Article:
An arc flash can be started by several causes. Some of these, like accidental contact and dropping tools are avoided by just not opening up energized equipment. Arcs can initiate from tracking across insulators, most commonly seen in high voltage equipment and caused by surface contamination on the insulators. Corrosion can increase the resistance of connections and cause extreme heating or lead to mechanical failure. Unsafe work practices is one of the more significant causes because they are avoidable. Many times this is caused by just trying to do things too quickly or without thinking things through; “cutting corners;” or not following proper lock-out/tag-out procedures.

Arc flash injury is best avoided by not working on energized electrical equipment. Sometimes this is not possible. In those cases the work must be performed by trained qualified workers and following the completion of a hazard risk analysis.

A hazard risk analysis will help identify the appropriate personal protective clothing or PPE for the task. The required quality of the selected PPE depends on the estimated amount of heat released by an arc flash. This thermal energy is dependent on a number of factors but the three most significant are.

  1. How much current is in the arc
  2. The time to clear the fault and totally stop the current
  3. The distance from the person to the arc

The PPE does not guarantee you will walk away unscathed from an arc flash. It merely makes the incident survivable by limiting injuries to second degree burns. Permissible forms of PPE vary from common cotton clothing to highly insulated heavy clothing combined with hoods and face shields. Note that polyester and other similar synthetic fiber clothing is not allowed.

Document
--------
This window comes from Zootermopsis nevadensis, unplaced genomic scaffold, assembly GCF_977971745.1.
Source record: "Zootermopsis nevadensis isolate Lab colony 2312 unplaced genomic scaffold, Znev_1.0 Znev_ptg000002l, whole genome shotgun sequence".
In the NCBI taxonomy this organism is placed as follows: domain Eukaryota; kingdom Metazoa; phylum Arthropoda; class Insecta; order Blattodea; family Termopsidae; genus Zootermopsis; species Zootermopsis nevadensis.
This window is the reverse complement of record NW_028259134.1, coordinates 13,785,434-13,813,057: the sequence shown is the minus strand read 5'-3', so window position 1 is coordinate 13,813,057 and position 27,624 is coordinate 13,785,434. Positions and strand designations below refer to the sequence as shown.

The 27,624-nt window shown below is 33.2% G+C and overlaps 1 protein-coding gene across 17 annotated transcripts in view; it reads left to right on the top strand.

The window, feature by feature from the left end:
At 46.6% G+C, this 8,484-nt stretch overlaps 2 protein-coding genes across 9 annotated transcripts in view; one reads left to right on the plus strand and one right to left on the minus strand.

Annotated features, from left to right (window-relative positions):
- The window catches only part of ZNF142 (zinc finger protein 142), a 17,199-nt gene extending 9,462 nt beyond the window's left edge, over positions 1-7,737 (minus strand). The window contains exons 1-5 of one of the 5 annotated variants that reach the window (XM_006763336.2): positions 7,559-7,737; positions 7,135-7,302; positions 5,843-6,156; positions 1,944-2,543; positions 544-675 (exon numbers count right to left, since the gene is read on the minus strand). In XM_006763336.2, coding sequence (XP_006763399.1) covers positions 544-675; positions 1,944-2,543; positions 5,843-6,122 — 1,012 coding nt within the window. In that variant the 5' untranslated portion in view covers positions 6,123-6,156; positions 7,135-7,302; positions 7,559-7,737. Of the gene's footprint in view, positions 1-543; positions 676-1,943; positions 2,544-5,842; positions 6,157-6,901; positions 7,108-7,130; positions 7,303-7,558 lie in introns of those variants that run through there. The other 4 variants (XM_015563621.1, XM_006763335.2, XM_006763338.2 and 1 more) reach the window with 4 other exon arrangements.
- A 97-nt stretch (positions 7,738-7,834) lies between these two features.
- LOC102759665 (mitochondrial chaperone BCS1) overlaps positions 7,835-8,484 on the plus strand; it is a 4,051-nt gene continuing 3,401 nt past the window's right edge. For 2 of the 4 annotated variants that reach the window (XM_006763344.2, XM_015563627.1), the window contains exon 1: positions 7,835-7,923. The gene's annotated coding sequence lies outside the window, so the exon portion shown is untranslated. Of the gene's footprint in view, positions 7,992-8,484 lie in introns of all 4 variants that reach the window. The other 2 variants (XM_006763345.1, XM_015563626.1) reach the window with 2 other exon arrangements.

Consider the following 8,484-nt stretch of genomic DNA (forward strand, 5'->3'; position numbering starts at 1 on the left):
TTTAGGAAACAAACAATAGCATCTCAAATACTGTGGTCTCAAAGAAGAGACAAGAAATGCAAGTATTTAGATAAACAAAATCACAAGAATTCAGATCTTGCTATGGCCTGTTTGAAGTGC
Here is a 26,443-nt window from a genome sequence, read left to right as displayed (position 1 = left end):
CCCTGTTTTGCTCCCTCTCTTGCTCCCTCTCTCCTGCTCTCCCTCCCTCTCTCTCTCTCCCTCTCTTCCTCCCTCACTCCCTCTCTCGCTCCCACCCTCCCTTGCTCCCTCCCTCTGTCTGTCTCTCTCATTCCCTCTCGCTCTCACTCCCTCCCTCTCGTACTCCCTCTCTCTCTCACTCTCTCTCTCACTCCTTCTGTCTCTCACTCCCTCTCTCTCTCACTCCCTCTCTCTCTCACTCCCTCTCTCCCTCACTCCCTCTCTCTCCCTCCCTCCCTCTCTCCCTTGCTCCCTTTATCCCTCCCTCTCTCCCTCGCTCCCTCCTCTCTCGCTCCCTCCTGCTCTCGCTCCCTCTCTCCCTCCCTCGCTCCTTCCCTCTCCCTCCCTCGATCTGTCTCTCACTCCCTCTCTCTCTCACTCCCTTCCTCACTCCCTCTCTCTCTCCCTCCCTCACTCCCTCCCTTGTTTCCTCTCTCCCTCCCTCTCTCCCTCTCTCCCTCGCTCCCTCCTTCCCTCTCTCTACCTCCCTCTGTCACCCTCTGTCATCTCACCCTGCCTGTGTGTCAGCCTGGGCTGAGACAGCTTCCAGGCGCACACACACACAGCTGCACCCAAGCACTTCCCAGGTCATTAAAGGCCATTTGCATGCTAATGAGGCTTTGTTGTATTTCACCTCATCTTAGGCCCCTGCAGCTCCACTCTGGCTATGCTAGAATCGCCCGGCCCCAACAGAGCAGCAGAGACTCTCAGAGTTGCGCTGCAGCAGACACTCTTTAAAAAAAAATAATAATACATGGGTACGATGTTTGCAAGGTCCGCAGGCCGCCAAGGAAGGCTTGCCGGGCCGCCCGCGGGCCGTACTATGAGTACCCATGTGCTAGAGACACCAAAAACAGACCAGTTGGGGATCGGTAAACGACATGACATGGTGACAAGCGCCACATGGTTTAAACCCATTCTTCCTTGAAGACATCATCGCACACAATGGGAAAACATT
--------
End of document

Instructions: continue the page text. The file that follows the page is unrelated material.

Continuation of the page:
When the arc energy exceeds Category 4 capabilities the blast effect injuries are of more concern than the burns caused by thermal effects. There are no PPE designed to withstand the blast effects of an arc flash. That’s why there is no category beyond class 4.

Now that we have laid the groundwork of a basic knowledge of arc flash, let’s look at the survey results in detail. As we mentioned before, the results identified the “three A’s of arc flash”:

Awareness - 36% of end users and 38% of specifiers did not know the HRC of their facility or their electrical system design.

Analysis - 50% of end users said no arc flash hazard study had been performed in their facility.

Action - 35% end users said no changes were made despite conducting analysis

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Source:  “The Three A’s of Arc Flash” by Gary H. Fox, PE, Senior Specification Engineer